Objective: To describe and integrate observations from bipolar patients responsive to lithium stabilization and their children.
Method: Selected findings are described from the clinical and biological investigations of adults meeting research criteria for bipolar disorder and for responsiveness to lithium stabilization; and from prospective studies of the children of lithium responders and non-responders.
Results: Response to prophylactic lithium identifies a valid subtype of bipolar disorder, however the search for biological markers of lithium response, while promising, has so far remained inconclusive. Adult responders to lithium stabilization exhibit definable clinical features which are also observable in their affected children. In prospective studies the children of bipolar parents develop symptoms earlier than reported previously, with marked differences between the offspring of lithium responders and non-responders. The illness evolves in predictable clinical stages, first from non-specific sleep and anxiety disorders to mood symptoms and then, often starting in adolescence, major depressive and later activated episodes.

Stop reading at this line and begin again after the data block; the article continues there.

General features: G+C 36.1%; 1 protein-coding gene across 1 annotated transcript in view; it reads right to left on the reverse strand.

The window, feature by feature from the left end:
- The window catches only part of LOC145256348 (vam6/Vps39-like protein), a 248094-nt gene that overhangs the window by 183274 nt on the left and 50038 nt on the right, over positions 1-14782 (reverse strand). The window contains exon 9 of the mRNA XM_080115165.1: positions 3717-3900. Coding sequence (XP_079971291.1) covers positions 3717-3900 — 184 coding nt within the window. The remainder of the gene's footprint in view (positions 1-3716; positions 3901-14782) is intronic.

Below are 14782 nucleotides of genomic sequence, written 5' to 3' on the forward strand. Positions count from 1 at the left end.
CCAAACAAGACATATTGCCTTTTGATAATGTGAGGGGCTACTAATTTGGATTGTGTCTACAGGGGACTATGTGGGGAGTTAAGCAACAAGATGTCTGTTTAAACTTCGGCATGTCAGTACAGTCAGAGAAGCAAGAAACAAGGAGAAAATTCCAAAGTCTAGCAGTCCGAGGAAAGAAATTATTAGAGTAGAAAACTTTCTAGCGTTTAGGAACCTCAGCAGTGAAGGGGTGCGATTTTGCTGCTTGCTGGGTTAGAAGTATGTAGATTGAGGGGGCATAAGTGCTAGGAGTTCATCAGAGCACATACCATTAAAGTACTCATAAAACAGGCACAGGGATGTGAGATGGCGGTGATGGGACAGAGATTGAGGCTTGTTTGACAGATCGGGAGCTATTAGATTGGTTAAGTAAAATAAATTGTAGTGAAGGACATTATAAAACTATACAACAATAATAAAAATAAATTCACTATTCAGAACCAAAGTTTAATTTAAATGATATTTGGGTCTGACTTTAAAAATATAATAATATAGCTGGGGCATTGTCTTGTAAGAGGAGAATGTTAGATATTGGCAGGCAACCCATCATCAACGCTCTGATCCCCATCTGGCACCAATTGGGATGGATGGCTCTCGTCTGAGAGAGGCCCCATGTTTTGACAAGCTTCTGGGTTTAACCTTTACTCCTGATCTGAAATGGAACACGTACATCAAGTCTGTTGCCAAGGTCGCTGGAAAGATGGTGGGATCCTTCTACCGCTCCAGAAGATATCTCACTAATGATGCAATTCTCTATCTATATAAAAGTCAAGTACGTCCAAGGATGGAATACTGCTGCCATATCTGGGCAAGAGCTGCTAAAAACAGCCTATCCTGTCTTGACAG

Conclusion: Investigating and comparing unequivocal responders and non-responders to long-term lithium treatment and their offspring is a fertile research strategy for addressing a multitude of clinical and research questions.